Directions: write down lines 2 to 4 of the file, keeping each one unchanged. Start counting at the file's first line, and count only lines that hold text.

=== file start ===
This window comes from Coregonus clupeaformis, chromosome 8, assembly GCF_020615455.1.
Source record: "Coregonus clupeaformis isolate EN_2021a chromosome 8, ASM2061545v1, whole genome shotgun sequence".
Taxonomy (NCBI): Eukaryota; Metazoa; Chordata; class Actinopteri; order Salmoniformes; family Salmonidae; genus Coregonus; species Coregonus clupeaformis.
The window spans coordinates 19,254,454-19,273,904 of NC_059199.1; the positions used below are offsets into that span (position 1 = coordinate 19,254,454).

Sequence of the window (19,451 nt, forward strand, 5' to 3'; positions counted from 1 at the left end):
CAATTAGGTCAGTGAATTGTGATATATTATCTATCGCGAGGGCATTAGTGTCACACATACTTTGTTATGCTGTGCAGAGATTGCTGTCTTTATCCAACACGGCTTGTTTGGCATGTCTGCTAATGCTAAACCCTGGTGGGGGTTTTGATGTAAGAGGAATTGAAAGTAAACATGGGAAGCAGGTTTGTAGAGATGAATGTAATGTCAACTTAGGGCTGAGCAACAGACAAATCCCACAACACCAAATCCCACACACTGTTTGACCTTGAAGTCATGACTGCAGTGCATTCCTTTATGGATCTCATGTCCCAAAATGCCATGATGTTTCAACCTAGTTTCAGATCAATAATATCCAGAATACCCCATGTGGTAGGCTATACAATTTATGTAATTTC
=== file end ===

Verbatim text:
Source record: "Coregonus clupeaformis isolate EN_2021a chromosome 8, ASM2061545v1, whole genome shotgun sequence".
Taxonomy (NCBI): Eukaryota; Metazoa; Chordata; class Actinopteri; order Salmoniformes; family Salmonidae; genus Coregonus; species Coregonus clupeaformis.
The window spans coordinates 19,254,454-19,273,904 of NC_059199.1; the positions used below are offsets into that span (position 1 = coordinate 19,254,454).